Sunday, August 8, 2010

Emily Dickinson - Pagan Sphinx and Linking to Today's Flowers

Those of you who know me a lot or a little or who read here a lot or a little, are aware that I have a thing for Emily Dickinson - her life, her poems and her home turned museum in Amherst, part of my Western Massachusetts stomping ground.

The title of the blog The Pagan Sphinx was actually inspired by an article I read online by a certain Gary Sloan, a literature professor somewhere I don't recall. The topic of the article is Emily Dickinson's views on religion and faith, as known through her poetry and letters. The only items we "know" Emily at all by. The conclusion of the article is that Emily died somewhat of a pagan, having gone back and forth in her mind, throughout her adult life doubting the existence of god.


"Faith" is a fine invention, when gentlemen can see
But microscopes are prudent, in an emergency.
-- Emily Dickinson, "Faith" (ca. 1860), quoted from James A Haught, ed, 2000 Years of Disbelief


I am one who continues to think about issues of faith and doubt. I sometimes feel a quick pull toward something slightly akin to faith but just as quickly, I am snatched away by my thoughts of both joy and despair and by matters that need my direct and immediate attention. For example, what is happening with my family. Looking after WP, four daughters, an in-law, and a boyfriend or two (of the girls'  :-), a few other family members as well as a couple of close friends. I try to get back to that place that I know makes me a better person.

I was almost persuaded to be a Christian. I thought I never again could be thoughtless and worldly. But I soon forgot my morning prayer or else it was irksome to me. One by one my old habits returned and I cared less for religion than ever.
-- Emily Dickinson, at age 15, shortly after a Christian revival in her home town of Amherst, Massachusetts, in a letter to her friend Abiah Root, quoted from Gary Sloan, "Emily Dickinson: Pagan Sphinx," Positive Atheism (June, 2001)




On subjects of which we know nothing, we both believe and disbelieve a hundred times an hour, which keeps believing nimble.
-- Emily Dickinson, quoted from Gary Sloan, "Emily Dickinson: Pagan Sphinx," Positive Atheism (June, 2001)






This last visit to Emily's garden was made on a very hot and humid Amherst, Massachusetts afternoon. I don't usually do the audio tour, though I made a mental note that next time I would, to see how it is compiled. There were several people around the garden with the audio and I just snapped away at the phlox and cone flowers, the snapdragons and a couple of elegant orchids.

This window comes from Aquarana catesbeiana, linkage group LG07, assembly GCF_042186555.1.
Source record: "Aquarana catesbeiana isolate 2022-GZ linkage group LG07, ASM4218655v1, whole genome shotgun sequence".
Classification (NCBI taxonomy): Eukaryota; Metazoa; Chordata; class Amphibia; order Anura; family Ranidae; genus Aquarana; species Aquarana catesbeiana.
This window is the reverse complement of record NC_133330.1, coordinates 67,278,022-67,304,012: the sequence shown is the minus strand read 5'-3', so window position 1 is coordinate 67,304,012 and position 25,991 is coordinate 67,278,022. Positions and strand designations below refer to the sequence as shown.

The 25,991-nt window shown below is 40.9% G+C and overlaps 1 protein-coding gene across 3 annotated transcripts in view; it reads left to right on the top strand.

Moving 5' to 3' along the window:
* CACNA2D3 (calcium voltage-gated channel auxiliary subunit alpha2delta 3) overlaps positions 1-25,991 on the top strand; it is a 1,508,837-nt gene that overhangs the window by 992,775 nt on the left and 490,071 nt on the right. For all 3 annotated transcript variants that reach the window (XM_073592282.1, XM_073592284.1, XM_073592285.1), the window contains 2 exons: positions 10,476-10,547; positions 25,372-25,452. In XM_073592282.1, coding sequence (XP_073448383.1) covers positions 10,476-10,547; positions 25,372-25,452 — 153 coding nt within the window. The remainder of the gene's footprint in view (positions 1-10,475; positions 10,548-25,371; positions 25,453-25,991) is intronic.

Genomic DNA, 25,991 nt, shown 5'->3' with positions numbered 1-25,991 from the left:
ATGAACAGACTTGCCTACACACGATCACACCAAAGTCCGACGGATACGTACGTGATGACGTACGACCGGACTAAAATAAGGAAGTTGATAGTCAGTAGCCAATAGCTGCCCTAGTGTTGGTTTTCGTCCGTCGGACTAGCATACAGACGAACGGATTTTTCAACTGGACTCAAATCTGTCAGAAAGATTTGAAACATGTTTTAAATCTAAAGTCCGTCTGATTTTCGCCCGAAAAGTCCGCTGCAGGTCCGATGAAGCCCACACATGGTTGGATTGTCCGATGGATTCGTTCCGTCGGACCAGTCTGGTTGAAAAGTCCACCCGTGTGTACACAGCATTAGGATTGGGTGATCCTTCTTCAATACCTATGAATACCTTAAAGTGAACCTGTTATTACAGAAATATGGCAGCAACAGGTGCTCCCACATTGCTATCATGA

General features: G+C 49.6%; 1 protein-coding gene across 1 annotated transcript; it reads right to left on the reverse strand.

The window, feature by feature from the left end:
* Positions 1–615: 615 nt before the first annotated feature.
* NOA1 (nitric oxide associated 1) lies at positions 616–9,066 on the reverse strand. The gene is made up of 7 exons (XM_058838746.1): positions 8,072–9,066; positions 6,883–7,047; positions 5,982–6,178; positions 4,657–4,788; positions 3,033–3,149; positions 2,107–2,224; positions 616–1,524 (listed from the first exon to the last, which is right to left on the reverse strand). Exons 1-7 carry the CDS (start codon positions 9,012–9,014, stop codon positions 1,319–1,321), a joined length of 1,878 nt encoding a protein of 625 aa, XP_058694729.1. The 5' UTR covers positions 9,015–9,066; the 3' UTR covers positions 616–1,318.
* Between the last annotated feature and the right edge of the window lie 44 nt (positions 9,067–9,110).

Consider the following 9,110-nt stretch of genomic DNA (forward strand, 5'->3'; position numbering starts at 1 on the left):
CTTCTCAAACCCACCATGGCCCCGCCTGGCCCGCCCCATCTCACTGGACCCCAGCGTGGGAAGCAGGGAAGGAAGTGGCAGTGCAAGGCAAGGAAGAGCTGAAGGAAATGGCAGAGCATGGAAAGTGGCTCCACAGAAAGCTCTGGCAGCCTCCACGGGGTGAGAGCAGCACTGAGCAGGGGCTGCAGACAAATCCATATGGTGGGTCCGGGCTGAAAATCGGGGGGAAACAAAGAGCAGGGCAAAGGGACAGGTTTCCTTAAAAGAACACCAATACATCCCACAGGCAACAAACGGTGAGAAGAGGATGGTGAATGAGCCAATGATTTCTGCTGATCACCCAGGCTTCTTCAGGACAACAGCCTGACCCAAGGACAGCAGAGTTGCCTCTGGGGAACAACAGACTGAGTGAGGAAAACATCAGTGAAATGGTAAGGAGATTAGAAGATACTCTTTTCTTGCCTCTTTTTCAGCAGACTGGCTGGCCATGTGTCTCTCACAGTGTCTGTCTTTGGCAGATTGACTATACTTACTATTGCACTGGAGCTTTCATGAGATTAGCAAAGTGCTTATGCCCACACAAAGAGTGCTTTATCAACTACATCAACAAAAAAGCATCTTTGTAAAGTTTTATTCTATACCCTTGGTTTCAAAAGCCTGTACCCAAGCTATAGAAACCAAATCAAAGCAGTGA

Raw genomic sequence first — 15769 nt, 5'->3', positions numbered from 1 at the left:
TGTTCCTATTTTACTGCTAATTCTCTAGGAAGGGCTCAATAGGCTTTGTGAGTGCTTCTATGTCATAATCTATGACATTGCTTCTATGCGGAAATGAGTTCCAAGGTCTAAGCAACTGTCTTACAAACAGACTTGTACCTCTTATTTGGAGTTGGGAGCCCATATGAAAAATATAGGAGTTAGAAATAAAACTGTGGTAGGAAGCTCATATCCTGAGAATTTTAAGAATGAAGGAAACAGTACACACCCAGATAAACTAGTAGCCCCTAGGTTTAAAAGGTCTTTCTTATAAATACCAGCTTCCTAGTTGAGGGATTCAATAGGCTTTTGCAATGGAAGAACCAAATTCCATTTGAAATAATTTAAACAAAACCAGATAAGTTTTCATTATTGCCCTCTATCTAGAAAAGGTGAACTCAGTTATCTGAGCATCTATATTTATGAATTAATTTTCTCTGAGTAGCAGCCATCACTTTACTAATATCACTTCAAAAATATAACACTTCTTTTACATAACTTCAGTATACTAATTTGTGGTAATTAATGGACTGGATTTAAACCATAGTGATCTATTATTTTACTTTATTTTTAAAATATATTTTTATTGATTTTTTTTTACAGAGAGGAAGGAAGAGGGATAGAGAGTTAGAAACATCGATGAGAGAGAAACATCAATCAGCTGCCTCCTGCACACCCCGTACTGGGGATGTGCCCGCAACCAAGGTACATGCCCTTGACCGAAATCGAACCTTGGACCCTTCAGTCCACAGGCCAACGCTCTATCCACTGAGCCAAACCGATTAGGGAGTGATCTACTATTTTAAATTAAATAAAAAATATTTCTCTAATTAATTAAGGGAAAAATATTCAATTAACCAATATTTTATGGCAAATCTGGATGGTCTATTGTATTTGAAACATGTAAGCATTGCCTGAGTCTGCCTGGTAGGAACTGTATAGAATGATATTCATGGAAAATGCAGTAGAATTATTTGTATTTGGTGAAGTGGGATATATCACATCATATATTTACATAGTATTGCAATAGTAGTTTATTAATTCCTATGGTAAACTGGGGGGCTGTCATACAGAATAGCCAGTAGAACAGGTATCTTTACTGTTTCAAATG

Those who lift their hats shall see Nature as devout do God.
-- Emily Dickinson



Those who lift their hats shall see Nature as devout do God.
-- Emily Dickinson, more naturalism or pantheism, quoted from Gary Sloan, "Emily Dickinson: Pagan Sphinx," Positive Atheism (June, 2001)


They say that God is everywhere, and yet we always think of Him as somewhat of a recluse.
-- Emily Dickinson (attributed: source unknown)
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10 comments:

  1. Beautiful post and flowers! Have a great day!

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  2. Enjoyed reading your post and also looking at all these marvelous photos of Emily's flowers. This is a place I would love to visit as I have been a fan of her prose for many years. Thanks for sharing, and thanks also for stopping by.
    An English Girl Rambles

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  3. I love Emily Dickinson and am a little envious of how all this is on your doorstep! The photos are lovely. As for her thoughts on religion, as a Christian, I have a lot of sympathy with her position. I've never yet been able to be completely and utterly sure of what 'the truth' is and am wary of those who think they have a handle on it. For me, it doesn't work like that and I see the struggle between faith and doubt as a noble and very human thing.

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  4. These are wonderful pictures. Emily was a cool woman. Wish I knew her.

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  5. Very interesting post. I have to admit that I don't know anything about her except in the broadest general sense. Your comments intrigue me.

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  6. I love your Emily Dickinson quotes, and the flowers are exquisite!

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  7. I love those snapdragons!! So proud, compared to the ones I have seen around here!!

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  8. I quote Emily Dickinson more often on my blog than I do anyone else..I find her facinating. Thank you for putting up the badge in Bobbie's memory..I miss her....Michelle

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  9. Correction: I understand that what I thought to be an orchid, is actually a tiger lily. Sorry 'bout that.

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  10. I'm not conviced Dickinson (not after a certain age, anyway) went back and forth in her theological beliefs. That would suggest Christianity was toying with her, and I could sooner believe she was the one toying with Christianity. She recognized the emotional utility of Christian symbols and looked to re-appropriate those symbols to serve her own ends. If she goes back and forth, it is in the extend to which this attempt is ironic.

    You see this, for example, in poem 508, where she overrides her baptism into Christianity with a baptism into Christian symbolism - choosing 'just a Crown.' That is, just the symbol.

    ReplyDelete

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